What is the theme of Gary Soto's "The Bike?" 

The theme of Gary Soto's "The Bike" is children learning life lessons. This theme is portrayed through the story of a young boy riding his bike. He disobeys his mother's orders to stay on the street that they lived on and had to pay the price for his disobedience.

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In a nutshell, the lesson learned in this story is that actions have consequences and that instructions from those who care about us are for our own good. The theme here is children learning life lessons, and I doubt there's a single reader who can't recall a similar moment when...

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In a nutshell, the lesson learned in this story is that actions have consequences and that instructions from those who care about us are for our own good. The theme here is children learning life lessons, and I doubt there's a single reader who can't recall a similar moment when he or she disobeyed a parent as a child and lived to regret it.

Our protagonist in this story is a young boy taking his first steps towards independence, and in doing so, he defies his mother's instruction for him to stay on his street and not ride onto Sarah Street. He had been warned by his mother of hungry dogs that lived on Sarah Street, but he was just old enough to start taking his mother's cautions with a grain of salt. After taking some tentative steps closer and closer towards the mysterious world of Sarah Street, he takes the corner and goes exploring.

He lives to regret this decision and learns the life lesson to listen to his mother in two parts. First, when a young Sarah Street resident takes him up on the offer to ride over his leg with his trike, and second, when one of the Sarah Street dogs that his mother had warned him about makes his presence known.

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The narrator of the story “The Bike” is a five-year-old boy who is pretty excited about riding his bike up and down their block. For the first time, however, the little boy decides to ignore his mother’s warnings about the dangerous, vicious dogs that roam Sarah Street. He turns the corner into Sarah Street, “out of sight of his mother and the house.”

The boy is growing up and learning all kinds of things through self-discovery. He has done quite a few experiments to test whether the things that his mother says are really true. For instance, he points at a rainbow to see whether that causes freckles as his mother says it does. When he does not grow freckles, he decides that his mother does not always say the truth. This reinforces his experimental nature. Thus, on this particular day, the boy rides into Sarah Street to see for himself whether there really exist vicious dogs on the street. When he does not see any dogs, he starts to wonder whether this is, after all, just another “rainbow warning.” He spends some more time on the street playing on his bike. Finally, he sees another boy, his age, on a tricycle. He thinks that the boy is a “big baby” and dares him to ride his “trike” over his leg. He feels so much pain that he cannot even ride back home with both legs. The pain brings tears to his eyes. Before he is able to reach his street, he does hear the barking of a dog. He gets so scared that the legs of his pants get stuck on the chain of the bicycle. Therefore, even though he does not see any kid-biting dogs on Sarah Street, he learns that there is little to be gained from rebellious behavior.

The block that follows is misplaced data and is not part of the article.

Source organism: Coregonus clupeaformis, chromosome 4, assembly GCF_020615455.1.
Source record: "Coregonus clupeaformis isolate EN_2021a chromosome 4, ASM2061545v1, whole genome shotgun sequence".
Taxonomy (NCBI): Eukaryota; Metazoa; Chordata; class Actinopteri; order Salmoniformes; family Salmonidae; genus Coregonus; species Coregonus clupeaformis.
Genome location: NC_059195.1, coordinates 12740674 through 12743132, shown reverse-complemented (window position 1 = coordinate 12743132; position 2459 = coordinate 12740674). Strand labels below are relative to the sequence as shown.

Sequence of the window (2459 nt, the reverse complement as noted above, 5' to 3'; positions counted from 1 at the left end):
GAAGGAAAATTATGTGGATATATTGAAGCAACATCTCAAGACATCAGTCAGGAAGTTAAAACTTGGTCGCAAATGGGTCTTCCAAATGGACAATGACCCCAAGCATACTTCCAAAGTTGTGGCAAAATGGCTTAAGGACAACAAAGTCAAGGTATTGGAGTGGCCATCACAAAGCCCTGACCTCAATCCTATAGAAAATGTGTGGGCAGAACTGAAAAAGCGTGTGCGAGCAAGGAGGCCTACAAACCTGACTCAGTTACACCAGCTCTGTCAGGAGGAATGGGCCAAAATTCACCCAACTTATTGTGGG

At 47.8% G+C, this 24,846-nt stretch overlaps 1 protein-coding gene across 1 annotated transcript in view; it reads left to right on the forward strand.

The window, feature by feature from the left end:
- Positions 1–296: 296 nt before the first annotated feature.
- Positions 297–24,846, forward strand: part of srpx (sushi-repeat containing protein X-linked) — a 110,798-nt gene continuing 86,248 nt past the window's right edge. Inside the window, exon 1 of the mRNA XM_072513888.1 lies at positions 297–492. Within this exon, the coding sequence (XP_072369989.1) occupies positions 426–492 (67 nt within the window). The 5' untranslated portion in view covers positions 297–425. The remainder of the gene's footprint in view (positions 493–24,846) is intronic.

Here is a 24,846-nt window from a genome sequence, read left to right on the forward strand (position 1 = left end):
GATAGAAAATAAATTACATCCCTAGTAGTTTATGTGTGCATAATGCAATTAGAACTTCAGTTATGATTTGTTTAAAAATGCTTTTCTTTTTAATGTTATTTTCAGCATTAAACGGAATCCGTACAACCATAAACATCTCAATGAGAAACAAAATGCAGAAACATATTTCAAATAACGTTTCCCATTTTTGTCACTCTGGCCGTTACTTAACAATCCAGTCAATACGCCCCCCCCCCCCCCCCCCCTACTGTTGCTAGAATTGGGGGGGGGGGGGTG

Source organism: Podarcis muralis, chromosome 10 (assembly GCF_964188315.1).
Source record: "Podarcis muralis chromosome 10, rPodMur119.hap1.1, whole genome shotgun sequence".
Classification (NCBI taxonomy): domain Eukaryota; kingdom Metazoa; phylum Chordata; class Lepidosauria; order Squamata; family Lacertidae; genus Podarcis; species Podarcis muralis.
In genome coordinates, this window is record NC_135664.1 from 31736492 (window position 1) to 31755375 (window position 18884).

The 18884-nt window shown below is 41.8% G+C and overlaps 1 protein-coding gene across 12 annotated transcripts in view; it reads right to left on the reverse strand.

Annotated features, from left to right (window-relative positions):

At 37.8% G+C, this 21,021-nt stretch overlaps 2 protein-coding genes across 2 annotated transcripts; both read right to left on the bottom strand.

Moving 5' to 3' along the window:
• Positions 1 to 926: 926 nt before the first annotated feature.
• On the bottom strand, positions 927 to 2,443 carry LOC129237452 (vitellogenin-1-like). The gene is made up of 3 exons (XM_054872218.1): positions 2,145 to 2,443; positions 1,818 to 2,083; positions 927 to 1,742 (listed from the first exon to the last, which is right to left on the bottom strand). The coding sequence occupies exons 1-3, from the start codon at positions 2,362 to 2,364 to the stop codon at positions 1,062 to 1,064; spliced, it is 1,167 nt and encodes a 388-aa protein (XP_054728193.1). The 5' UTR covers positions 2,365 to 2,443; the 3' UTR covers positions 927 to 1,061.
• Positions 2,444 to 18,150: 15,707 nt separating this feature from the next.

The main theme of the story is disobedience and its consequences. The narrator disobeys his mother and experiences a lot of pain in the process.

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Gary Soto's short story "The Bike" is a first person narrative. The narrator, a five year old, is telling about a bicycle ride onto Sarah Street (a street named off-limits by his mother). The narrator tells readers about a few of his mother's thoughts (ones which are assumed to be old wives' tales or warnings). She tells him pointing at a rainbow will cause freckles. He points at them, apprehensively. As no freckles raise on his skin, the narrator questions some of his mother's ideas. 

Later, as the narrator is venturing out upon his bike, he recalls another piece of information of his mother's: hungry dogs with red eyes live on the street and bite little children with hardened throats (made hard by bone). Questioning his mother's warning, the narrator ventures onto Sarah Street. He finds nothing out of the ordinary, and he even tries to show off for another boy on a tricycle. He allows the boy to ride over his legs with the tricycle which ends up injuring the narrator (but he acts as if it does not hurt). 

Wounded ankle and spirit, the narrator decides to go home. As he turns the corner, a dog barks. Frightened, the narrator's pant leg becomes caught in the chain of his bike. The narrator falls to the ground. As he comes around the corner, the narrator's mother sees him. She is carrying a belt (in order to punish the boy). The story ends with the narrator taking complete blame for the injury and punishment. 

A theme is the central idea within a text. In regards to this text, one could argue that the theme is "mother knows best" (a colloquial saying which refers to the "fact" that parents know what is best for their children--typically used to point out the irony behind a child doing something, getting hurt, and the parent saying "I told you so"). The theme could also be knowledge or lack of knowledge (in regards to the parent knowing about limitations (knowledge) and children testing the limitations (lack of knowledge)). Therefore, you are correct in stating that the theme revolves around listening to one's parents. 

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